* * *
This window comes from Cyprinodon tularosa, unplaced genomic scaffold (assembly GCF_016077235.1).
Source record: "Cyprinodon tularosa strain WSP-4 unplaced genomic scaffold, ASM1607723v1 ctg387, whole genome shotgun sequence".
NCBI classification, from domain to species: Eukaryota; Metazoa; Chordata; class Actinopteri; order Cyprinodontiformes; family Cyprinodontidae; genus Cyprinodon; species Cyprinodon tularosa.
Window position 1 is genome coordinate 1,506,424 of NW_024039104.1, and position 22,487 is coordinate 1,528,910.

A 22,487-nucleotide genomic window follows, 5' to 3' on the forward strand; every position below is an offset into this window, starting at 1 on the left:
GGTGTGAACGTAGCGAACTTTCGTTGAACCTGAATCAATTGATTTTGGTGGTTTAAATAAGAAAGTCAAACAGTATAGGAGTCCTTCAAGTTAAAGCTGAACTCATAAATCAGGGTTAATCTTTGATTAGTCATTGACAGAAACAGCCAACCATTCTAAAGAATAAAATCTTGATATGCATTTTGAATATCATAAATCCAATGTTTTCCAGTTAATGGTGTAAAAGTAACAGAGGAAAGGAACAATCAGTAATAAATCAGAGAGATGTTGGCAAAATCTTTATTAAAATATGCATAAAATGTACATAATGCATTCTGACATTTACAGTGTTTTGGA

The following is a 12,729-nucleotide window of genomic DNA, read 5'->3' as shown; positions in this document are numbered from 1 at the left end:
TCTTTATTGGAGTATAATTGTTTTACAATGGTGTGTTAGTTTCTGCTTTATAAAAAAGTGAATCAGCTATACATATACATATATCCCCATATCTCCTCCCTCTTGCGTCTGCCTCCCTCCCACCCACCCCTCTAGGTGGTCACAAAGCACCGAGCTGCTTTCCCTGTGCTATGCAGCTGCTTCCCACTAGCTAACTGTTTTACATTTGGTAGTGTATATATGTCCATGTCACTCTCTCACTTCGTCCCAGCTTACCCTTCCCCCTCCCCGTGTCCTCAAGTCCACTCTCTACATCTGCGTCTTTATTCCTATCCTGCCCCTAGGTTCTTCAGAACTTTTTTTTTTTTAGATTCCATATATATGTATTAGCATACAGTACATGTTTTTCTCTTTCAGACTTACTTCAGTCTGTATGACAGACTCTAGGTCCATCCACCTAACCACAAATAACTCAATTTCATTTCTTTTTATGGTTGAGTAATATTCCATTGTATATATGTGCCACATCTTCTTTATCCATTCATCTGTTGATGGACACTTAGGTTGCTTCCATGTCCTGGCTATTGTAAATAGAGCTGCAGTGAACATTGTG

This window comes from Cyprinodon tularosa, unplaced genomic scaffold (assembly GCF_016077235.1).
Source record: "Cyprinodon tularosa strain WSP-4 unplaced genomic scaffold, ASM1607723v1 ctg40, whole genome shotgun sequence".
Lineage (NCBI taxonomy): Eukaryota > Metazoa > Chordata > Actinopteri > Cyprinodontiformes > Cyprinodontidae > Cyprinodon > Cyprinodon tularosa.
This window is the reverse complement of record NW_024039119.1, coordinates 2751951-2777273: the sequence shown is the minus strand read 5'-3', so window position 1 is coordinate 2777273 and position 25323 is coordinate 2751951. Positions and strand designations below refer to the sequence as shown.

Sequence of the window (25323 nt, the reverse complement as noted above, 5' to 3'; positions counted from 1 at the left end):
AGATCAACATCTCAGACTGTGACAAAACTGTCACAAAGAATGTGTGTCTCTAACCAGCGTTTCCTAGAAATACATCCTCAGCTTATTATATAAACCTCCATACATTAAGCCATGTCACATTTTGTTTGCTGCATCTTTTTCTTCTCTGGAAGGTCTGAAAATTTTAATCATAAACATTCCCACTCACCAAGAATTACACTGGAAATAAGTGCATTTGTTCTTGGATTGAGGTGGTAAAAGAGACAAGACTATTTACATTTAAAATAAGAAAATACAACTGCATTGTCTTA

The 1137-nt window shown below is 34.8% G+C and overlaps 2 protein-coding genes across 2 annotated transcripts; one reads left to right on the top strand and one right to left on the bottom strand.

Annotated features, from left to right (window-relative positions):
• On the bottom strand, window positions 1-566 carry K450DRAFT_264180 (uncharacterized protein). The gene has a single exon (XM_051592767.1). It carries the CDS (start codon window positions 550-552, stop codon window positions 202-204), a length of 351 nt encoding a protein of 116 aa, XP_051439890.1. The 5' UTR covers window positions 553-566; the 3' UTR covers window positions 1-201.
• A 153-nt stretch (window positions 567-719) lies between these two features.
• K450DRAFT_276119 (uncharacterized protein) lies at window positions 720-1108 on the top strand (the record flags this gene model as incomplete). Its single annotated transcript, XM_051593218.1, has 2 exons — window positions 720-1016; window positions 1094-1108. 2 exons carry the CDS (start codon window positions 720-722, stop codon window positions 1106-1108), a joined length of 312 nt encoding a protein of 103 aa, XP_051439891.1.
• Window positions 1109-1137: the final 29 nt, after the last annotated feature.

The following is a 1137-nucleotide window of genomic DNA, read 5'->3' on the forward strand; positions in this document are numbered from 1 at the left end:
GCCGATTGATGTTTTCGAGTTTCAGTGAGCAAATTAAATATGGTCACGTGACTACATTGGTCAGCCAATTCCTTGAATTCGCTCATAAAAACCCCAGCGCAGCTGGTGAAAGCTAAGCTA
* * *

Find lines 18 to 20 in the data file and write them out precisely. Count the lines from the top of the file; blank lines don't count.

• A 153-nt stretch (window positions 567-719) lies between these two features.
• K450DRAFT_276119 (uncharacterized protein) lies at window positions 720-1108 on the top strand (the record flags this gene model as incomplete). Its single annotated transcript, XM_051593218.1, has 2 exons — window positions 720-1016; window positions 1094-1108. 2 exons carry the CDS (start codon window positions 720-722, stop codon window positions 1106-1108), a joined length of 312 nt encoding a protein of 103 aa, XP_051439891.1.
• Window positions 1109-1137: the final 29 nt, after the last annotated feature.